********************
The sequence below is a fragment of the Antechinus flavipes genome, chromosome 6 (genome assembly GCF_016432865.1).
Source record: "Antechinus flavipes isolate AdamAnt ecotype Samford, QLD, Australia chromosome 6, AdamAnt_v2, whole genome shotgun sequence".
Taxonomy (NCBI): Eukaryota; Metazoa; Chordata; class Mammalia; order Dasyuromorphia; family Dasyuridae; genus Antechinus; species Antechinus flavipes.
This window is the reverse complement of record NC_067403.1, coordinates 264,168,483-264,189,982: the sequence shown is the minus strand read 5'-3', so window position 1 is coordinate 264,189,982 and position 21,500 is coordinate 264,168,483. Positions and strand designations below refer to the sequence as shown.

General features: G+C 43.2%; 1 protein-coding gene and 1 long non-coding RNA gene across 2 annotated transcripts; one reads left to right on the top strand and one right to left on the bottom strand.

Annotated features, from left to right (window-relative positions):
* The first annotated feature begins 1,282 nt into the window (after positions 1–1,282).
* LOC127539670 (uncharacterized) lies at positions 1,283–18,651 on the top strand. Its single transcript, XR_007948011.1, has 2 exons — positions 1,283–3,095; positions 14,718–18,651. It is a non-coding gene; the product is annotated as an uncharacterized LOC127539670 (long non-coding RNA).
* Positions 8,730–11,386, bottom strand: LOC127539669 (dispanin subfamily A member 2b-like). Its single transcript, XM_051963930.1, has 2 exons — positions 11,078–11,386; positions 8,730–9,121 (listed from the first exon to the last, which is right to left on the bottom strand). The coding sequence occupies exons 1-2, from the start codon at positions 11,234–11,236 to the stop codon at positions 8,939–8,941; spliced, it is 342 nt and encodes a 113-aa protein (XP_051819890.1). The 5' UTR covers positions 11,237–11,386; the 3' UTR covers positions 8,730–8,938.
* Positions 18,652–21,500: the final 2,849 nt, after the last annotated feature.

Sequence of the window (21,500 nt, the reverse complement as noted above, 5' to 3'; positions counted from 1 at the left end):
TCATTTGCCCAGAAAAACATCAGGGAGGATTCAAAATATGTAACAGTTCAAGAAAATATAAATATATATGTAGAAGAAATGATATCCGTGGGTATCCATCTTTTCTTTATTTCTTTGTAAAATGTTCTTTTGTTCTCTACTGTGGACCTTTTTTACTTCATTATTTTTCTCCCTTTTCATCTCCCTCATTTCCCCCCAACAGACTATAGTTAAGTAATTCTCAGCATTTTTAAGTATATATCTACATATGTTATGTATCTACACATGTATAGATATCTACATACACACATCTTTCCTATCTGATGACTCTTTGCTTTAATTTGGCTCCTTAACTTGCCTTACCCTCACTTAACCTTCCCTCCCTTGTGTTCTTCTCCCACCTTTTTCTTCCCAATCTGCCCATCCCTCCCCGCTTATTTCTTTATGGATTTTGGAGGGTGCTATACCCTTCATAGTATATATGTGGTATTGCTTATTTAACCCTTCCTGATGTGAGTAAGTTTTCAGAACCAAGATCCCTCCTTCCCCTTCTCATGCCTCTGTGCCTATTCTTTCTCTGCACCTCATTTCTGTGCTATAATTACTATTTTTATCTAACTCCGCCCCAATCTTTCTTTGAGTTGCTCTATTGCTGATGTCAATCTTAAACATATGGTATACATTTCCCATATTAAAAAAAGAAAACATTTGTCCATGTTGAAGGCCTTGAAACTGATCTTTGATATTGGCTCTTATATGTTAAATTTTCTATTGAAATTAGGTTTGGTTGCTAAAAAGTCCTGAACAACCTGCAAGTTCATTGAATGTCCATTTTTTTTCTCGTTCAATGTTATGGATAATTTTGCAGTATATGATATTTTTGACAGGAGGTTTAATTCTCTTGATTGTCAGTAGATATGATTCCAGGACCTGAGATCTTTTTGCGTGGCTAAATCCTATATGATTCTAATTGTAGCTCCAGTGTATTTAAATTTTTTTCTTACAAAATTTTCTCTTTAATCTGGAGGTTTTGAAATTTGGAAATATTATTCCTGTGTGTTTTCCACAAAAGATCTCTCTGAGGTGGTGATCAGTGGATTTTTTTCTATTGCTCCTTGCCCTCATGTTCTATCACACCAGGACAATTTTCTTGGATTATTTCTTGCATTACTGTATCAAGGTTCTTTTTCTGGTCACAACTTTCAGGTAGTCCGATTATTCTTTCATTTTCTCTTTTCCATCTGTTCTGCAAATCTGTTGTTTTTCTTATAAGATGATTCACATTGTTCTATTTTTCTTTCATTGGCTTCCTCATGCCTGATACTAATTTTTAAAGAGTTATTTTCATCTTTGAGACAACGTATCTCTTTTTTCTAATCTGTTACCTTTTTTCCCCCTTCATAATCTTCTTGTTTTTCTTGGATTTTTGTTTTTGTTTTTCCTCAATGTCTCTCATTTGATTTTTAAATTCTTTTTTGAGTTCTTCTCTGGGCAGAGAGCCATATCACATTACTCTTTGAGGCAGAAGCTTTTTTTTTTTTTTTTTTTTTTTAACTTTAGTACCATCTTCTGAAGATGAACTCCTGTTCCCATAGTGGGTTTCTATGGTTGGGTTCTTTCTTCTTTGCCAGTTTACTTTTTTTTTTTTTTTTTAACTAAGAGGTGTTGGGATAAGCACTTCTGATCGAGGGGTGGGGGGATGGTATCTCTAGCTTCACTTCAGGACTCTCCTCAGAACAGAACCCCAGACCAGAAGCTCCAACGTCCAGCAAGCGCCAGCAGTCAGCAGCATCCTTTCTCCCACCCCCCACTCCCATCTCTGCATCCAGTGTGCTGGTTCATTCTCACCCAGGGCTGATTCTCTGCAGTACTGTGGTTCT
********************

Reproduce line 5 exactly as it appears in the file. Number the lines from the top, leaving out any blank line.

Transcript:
General features: G+C 43.2%; 1 protein-coding gene and 1 long non-coding RNA gene across 2 annotated transcripts; one reads left to right on the top strand and one right to left on the bottom strand.